I use abdominal palpation, together with pulse reading, as a diagnostic to determine which organ and meridian would most benefit from Traditional Thai massage and/or Cupping Therapy. Abdominal massage is also an integral part of Traditional Thai massage.
A short note on Acupressure
Touch has always been a powerful healing mechanism with a variety of ways available for triggering health and wellbeing through the manipulation of points along the body’s energy, life force, blood, lymph and nerve pathways. Acupressure points are an integral part of every traditional Thai massage and cupping therapy, and more importantly, can be practised at home by the patient on themselves.
A short note on Gua Sha
Gua Sha is sometimes thought of as scraping by those unfamiliar with its practice. The technique of Gua Sha doesn’t actually scrape anything away from the skin. Instead Gua Sha is the technique of stroking the skin using a rounded instrument with adequate pressure applied, to trigger Sha (toxins appearing as redness or dots) to leave the body’s deep or superficial tissue so that it can rise to the skin’s surface in a process of release and exit.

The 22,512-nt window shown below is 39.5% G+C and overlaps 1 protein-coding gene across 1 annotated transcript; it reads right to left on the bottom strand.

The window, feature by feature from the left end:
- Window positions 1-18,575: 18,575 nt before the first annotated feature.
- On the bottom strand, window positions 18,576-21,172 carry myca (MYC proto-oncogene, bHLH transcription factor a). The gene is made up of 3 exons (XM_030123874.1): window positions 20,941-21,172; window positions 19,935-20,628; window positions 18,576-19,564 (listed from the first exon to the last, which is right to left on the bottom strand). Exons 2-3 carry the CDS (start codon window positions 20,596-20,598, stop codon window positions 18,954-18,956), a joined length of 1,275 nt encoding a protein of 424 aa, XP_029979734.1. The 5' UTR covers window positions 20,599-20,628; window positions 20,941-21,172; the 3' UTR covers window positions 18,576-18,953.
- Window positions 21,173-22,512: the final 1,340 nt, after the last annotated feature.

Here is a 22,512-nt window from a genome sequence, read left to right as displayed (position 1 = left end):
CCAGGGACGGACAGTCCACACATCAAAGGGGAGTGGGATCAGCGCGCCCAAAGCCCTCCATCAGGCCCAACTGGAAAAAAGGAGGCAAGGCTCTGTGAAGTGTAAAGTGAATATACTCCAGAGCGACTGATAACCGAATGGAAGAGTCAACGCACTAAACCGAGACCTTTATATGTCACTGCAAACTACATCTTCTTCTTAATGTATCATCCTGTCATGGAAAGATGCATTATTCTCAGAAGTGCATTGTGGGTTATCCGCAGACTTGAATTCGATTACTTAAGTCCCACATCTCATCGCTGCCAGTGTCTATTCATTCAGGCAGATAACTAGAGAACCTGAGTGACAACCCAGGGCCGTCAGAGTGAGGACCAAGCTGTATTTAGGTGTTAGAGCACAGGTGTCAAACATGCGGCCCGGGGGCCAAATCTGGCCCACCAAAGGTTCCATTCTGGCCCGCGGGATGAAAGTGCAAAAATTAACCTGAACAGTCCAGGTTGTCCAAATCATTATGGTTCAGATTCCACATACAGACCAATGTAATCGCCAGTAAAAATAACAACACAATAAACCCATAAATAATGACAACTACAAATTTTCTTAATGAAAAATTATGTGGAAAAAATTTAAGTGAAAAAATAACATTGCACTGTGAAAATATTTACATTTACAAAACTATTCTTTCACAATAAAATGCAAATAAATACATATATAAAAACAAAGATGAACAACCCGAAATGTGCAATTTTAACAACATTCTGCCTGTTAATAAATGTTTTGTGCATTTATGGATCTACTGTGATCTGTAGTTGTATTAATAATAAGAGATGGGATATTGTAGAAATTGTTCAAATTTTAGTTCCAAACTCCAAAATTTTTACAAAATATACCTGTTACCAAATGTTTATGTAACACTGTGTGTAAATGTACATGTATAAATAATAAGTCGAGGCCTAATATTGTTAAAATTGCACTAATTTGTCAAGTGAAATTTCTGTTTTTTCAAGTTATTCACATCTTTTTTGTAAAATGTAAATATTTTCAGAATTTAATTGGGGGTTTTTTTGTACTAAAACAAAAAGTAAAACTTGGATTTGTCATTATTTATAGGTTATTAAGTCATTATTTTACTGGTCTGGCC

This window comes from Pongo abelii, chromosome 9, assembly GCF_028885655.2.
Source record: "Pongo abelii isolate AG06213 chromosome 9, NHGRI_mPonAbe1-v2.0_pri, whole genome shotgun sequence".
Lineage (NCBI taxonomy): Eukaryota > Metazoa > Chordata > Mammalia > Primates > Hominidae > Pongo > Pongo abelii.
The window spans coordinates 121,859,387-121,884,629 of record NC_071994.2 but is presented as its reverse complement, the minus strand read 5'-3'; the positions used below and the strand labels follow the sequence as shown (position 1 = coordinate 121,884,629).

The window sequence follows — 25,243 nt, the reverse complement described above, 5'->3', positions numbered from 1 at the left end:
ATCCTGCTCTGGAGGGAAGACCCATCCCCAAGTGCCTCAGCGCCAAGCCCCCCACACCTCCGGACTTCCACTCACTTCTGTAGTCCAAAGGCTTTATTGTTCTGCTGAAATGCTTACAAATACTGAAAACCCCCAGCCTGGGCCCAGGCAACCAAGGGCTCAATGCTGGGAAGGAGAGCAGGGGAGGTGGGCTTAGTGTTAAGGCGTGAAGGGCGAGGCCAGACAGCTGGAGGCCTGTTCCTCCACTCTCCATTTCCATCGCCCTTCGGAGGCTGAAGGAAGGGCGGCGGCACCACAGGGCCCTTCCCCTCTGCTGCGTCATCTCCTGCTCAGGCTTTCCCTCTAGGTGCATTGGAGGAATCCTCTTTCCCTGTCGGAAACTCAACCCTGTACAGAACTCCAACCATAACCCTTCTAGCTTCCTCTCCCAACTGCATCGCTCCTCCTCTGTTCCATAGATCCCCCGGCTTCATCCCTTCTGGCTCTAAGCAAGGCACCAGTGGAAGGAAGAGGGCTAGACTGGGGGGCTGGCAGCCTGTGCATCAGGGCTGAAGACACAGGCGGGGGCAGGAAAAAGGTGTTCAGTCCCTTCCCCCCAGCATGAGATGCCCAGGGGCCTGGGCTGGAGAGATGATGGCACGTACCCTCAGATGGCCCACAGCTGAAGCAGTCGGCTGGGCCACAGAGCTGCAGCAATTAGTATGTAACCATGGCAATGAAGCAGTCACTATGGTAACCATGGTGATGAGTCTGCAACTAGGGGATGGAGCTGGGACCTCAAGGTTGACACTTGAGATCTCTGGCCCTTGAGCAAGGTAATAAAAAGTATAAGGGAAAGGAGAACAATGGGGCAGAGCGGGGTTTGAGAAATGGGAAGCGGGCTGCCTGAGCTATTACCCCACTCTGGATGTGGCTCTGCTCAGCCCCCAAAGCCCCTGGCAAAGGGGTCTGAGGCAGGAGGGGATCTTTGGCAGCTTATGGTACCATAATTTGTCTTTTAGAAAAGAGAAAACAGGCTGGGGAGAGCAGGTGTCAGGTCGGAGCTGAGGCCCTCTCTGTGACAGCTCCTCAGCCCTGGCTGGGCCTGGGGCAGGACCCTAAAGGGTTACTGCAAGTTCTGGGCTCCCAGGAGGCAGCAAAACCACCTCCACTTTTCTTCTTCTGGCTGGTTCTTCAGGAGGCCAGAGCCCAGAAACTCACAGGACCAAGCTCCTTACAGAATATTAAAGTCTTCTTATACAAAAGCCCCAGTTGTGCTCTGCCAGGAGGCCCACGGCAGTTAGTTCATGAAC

Gua Sha is applied using a particular instrument in a single direction and works on the body’s tissue and fascia, blood and other fluids, and Qi and meridians. Redness and petechiae are the result of toxins, waste, pathogens, etc., being released through the skin’s surface. These can remain until the body’s self healing process is complete.
The right tool and technique, as well as the palpation of the skin feeling for excess, deficiency, stagnation, hot, cold, dampness, dryness, wind, softness, hardness, and other indicators, are all essential in the proper application and success of Gua Sha. The individual constitution and health status also need to be taken into consideration so that the technique is not excessive and depleting but rather soothing and tonifying, if needed.
- Meridian massage
- Full body massage
- Specific massage based on your needs e.g. shoulders, spine, neck, hips, legs
- Northern and Southern styles of TTM
- Acupressure and Gua Sha where needed
- 60 minutes AUD$70
- 90 minutes AUD$100
- 120 minutes AUD$135
- Discounts apply for multiple sessions over a long term period.
To prepare for Thai massage
- Please don’t eat 30 minutes (ideally 2 hours) before a massage
- Traditional Thai Massage is performed fully clothed
- Clothing must be loose and lightweight; yoga pants or leggings are ideal
- Massage mat is provided
- Hands and feet should be washed before the massage; alternatively you can wear socks
- Avoid eating, bathing and showering 2 hours after the massage
- Drink enough water afterwards to assist the body in the cleansing process
Any questions, please feel welcome to contact me on +61 (0)448 381 306 or by email.